What Can You Expect from the Medical Office Market in 2019?
NAI James E. Hanson gathered some of our leading brokers to provide insights on what the market holds for a variety of asset classes as well as key factors that will impact our industry throughout 2019.
Randy Horning, Associate Vice President, the Medical Office Market
Anyone driving through New Jersey is aware of the continued spread of large healthcare systems, a trend that shows no sign of abating in 2019. With often-overlapping service areas, these systems’ demand for Class-A medical office space and a substantial development lag will create an elevated pricing situation throughout the year.
Along with elevated pricing, much of the state’s current supply is spoken for or functionally obsolete. As systems look to grow their footprint in a low supply situation, there will continue to be significant opportunity in medical office ground-up development or redevelopment. High pricing and economic uncertainty will also provide medical office owners with the opportunity to pursue sale-leasebacks. The sale-leaseback provides owners with the opportunity to recognize the tremendous value of their assets while securing a long-term lease and redeploying capital into their businesses to draw customers in a more competitive marketplace.
Once a darling of medical office development, the explosion of urgent care facilities is in the midst of a slowdown. However, a new trend has supplanted the urgent care model. The “retailization” of healthcare has moved the delivery of care away from hospitals and medical centers into retail centers and malls. This trend presents opportunities for both retail owners and healthcare systems as it helps retail owners stabilize struggling retail centers while allowing healthcare systems to easily reach their patients in the same places that they perform their daily errands.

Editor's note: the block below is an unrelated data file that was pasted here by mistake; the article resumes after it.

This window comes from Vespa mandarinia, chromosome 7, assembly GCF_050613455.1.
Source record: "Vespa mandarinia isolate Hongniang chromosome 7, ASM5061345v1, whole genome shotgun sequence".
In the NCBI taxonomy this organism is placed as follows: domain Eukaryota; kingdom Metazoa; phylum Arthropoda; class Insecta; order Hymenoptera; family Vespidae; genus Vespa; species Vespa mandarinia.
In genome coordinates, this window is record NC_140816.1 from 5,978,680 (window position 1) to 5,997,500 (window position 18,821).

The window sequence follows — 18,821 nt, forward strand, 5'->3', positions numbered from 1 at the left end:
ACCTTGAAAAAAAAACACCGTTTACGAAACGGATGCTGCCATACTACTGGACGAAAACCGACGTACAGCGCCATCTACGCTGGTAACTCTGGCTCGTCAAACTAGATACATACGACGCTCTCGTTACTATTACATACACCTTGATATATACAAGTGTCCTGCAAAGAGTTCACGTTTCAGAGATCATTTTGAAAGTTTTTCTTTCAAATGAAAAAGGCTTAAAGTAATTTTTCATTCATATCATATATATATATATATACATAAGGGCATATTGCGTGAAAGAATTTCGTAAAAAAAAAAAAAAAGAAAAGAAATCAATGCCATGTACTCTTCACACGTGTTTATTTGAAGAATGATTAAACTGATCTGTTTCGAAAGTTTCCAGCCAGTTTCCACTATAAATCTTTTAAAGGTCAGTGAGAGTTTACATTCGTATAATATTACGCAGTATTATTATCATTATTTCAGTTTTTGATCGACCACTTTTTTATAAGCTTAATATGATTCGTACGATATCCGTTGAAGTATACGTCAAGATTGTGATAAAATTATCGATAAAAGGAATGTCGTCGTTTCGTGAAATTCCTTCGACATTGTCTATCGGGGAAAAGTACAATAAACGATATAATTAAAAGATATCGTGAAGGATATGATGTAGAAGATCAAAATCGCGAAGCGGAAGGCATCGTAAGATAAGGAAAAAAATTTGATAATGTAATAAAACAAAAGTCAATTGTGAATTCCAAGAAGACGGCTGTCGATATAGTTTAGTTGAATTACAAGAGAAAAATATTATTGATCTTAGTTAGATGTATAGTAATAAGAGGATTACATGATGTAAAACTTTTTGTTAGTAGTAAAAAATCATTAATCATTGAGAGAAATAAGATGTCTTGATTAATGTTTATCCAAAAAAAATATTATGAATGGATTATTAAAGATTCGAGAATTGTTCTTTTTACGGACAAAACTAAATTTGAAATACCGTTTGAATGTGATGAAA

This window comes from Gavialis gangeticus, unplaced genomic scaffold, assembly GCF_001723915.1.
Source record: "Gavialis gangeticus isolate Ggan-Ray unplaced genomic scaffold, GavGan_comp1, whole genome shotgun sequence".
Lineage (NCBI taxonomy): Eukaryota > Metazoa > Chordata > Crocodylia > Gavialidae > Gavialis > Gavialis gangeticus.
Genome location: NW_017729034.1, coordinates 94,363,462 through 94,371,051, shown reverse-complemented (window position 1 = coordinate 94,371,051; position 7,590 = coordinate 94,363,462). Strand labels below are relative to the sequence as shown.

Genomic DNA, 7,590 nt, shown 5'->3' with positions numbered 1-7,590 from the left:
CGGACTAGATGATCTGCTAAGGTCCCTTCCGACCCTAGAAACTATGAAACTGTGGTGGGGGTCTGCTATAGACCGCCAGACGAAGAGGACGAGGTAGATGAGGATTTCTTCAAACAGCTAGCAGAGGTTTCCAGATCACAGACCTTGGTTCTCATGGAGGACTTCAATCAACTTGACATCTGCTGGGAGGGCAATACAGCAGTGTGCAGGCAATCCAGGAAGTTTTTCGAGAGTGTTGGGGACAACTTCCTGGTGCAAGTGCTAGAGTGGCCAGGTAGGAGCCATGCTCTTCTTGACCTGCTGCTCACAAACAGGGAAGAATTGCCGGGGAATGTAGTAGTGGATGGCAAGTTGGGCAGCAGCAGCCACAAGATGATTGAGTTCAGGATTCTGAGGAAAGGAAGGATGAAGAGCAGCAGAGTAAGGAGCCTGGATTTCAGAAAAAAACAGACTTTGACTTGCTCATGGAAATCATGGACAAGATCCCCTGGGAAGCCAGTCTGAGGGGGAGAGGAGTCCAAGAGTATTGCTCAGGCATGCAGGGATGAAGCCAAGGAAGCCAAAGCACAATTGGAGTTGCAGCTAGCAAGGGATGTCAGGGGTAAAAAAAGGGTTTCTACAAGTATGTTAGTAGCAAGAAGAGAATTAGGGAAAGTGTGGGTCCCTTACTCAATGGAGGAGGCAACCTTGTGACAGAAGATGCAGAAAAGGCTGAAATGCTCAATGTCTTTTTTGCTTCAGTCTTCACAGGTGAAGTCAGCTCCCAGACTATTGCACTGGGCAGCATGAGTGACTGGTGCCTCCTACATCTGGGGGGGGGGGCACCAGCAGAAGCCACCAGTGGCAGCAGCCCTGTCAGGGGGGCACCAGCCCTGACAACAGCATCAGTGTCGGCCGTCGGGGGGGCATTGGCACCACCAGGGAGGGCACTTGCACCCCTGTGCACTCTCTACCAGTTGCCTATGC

The optimism surrounding the medical office market does not mean that it is immune from macroeconomic forces. Owners and tenants will also need to keep a close eye on interest rates as the expense of buildouts will be highly dependent on borrowing costs and may price smaller medical office tenants out of the market. In addition to increases in rates, possible modifications to federal and state healthcare policy can also have a deep impact on the market.
Factoring in each of these points, it is easy to see that the medical office market will be a strong, yet complex, market throughout 2019.